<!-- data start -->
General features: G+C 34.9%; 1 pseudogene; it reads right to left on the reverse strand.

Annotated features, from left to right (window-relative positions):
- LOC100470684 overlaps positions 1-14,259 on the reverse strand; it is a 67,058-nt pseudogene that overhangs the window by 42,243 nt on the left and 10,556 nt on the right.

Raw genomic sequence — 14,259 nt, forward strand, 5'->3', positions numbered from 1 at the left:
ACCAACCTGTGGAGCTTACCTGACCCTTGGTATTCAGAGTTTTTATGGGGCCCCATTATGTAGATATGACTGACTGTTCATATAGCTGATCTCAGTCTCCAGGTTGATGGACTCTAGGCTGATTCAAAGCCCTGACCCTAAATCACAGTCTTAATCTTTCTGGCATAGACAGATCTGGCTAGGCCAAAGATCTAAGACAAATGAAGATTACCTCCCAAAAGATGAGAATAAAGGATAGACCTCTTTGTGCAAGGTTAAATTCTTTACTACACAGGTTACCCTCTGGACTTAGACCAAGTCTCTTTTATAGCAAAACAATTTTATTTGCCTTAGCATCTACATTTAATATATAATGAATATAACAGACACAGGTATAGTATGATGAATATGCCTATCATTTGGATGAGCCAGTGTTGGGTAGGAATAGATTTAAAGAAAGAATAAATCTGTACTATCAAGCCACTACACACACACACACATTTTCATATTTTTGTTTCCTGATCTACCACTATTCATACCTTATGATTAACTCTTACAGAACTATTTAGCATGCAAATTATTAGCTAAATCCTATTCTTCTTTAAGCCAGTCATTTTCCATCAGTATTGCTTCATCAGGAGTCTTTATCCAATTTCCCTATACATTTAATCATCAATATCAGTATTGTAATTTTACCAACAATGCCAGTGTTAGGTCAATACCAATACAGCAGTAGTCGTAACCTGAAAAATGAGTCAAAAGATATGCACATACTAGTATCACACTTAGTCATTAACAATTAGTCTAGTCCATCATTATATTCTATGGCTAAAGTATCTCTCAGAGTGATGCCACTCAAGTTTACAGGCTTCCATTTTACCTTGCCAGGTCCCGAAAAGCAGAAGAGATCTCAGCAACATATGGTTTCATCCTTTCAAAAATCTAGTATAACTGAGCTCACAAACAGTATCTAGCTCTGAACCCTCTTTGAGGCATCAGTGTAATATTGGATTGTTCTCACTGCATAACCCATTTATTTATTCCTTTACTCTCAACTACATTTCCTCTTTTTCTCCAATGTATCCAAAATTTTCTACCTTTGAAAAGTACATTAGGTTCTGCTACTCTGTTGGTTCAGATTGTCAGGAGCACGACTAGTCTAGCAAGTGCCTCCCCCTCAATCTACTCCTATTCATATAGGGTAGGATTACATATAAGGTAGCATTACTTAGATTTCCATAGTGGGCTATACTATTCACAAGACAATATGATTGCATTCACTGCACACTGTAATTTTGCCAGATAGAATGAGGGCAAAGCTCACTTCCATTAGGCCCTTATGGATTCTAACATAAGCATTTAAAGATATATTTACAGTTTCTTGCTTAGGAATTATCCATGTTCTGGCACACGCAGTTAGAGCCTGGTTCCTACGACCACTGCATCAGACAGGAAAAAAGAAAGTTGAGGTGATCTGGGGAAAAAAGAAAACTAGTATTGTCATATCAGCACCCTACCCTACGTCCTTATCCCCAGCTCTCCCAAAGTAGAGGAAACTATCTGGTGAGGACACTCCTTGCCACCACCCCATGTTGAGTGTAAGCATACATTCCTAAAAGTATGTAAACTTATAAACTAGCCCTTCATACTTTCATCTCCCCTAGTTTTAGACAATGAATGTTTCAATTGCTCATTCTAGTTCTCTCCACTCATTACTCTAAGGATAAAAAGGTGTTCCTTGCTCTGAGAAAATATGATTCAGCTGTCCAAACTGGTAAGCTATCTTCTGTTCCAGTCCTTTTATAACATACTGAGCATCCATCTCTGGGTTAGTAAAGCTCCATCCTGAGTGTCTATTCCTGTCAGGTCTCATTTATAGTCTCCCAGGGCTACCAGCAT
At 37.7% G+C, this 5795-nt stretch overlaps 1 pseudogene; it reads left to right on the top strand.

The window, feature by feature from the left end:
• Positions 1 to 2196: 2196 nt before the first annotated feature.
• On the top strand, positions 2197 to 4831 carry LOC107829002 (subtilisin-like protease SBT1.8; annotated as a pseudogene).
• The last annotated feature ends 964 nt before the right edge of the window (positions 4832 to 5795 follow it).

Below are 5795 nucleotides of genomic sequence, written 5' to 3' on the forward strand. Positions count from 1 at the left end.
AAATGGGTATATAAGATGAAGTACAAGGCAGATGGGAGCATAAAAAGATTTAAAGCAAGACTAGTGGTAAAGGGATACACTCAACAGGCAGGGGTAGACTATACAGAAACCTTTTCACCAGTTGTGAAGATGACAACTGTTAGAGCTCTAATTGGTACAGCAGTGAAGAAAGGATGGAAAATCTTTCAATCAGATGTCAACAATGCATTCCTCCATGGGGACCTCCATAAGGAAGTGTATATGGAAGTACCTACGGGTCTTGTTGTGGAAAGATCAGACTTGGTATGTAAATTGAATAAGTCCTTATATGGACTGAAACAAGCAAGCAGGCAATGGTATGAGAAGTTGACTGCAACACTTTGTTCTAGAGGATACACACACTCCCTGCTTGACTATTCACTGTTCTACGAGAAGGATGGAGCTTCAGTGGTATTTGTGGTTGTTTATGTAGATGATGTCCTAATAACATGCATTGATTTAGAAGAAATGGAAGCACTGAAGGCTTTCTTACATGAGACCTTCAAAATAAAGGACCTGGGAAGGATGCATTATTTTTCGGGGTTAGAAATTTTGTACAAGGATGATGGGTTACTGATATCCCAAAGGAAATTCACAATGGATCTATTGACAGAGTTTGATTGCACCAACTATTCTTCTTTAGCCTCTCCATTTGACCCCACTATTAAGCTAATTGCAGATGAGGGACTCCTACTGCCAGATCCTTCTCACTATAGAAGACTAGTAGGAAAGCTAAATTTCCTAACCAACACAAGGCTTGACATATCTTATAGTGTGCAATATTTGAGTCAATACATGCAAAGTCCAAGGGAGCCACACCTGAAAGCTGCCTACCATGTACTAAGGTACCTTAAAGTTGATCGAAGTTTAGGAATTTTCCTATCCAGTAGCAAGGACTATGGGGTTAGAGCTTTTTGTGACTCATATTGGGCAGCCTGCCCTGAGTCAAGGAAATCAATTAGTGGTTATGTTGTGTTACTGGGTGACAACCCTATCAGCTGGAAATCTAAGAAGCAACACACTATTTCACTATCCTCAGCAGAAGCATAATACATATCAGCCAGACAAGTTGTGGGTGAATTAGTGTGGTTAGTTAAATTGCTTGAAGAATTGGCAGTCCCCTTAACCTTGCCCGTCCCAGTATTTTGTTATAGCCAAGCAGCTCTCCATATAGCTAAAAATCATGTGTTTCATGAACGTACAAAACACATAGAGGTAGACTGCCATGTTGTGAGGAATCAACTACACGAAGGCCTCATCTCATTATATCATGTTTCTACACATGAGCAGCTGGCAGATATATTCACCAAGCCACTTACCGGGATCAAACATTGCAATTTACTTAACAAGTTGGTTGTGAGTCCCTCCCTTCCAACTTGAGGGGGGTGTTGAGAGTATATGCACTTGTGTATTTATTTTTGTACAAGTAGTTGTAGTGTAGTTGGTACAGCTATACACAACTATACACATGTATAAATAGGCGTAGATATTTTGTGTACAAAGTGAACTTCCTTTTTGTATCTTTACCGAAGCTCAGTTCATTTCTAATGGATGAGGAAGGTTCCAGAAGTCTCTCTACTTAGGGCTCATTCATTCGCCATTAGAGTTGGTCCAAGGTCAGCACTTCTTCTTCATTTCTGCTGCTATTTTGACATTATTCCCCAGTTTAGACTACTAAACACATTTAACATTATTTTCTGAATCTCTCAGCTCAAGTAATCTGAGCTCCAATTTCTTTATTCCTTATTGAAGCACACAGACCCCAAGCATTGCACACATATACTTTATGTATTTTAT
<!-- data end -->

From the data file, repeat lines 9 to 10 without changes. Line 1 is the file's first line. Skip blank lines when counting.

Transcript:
• On the top strand, positions 2197 to 4831 carry LOC107829002 (subtilisin-like protease SBT1.8; annotated as a pseudogene).
• The last annotated feature ends 964 nt before the right edge of the window (positions 4832 to 5795 follow it).